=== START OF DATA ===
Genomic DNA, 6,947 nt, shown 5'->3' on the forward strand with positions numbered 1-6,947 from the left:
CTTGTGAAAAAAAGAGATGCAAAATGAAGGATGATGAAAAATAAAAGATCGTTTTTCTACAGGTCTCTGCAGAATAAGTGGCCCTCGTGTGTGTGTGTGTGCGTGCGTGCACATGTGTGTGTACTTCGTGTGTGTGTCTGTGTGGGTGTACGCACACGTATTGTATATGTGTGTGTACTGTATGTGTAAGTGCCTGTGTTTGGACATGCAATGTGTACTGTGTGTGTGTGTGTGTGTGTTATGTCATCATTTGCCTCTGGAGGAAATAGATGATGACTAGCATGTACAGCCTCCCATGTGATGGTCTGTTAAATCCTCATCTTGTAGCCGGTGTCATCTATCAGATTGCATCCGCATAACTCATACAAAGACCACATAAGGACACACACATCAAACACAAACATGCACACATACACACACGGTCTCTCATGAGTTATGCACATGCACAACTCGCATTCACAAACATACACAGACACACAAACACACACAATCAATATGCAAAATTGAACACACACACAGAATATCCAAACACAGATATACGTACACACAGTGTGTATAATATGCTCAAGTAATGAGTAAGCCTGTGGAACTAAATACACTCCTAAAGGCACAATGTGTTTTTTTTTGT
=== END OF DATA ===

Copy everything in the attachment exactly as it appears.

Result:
Genomic DNA, 6,947 nt, shown 5'->3' on the forward strand with positions numbered 1-6,947 from the left:
CTTGTGAAAAAAAGAGATGCAAAATGAAGGATGATGAAAAATAAAAGATCGTTTTTCTACAGGTCTCTGCAGAATAAGTGGCCCTCGTGTGTGTGTGTGTGCGTGCGTGCACATGTGTGTGTACTTCGTGTGTGTGTCTGTGTGGGTGTACGCACACGTATTGTATATGTGTGTGTACTGTATGTGTAAGTGCCTGTGTTTGGACATGCAATGTGTACTGTGTGTGTGTGTGTGTGTGTTATGTCATCATTTGCCTCTGGAGGAAATAGATGATGACTAGCATGTACAGCCTCCCATGTGATGGTCTGTTAAATCCTCATCTTGTAGCCGGTGTCATCTATCAGATTGCATCCGCATAACTCATACAAAGACCACATAAGGACACACACATCAAACACAAACATGCACACATACACACACGGTCTCTCATGAGTTATGCACATGCACAACTCGCATTCACAAACATACACAGACACACAAACACACACAATCAATATGCAAAATTGAACACACACACAGAATATCCAAACACAGATATACGTACACACAGTGTGTATAATATGCTCAAGTAATGAGTAAGCCTGTGGAACTAAATACACTCCTAAAGGCACAATGTGTTTTTTTTTGT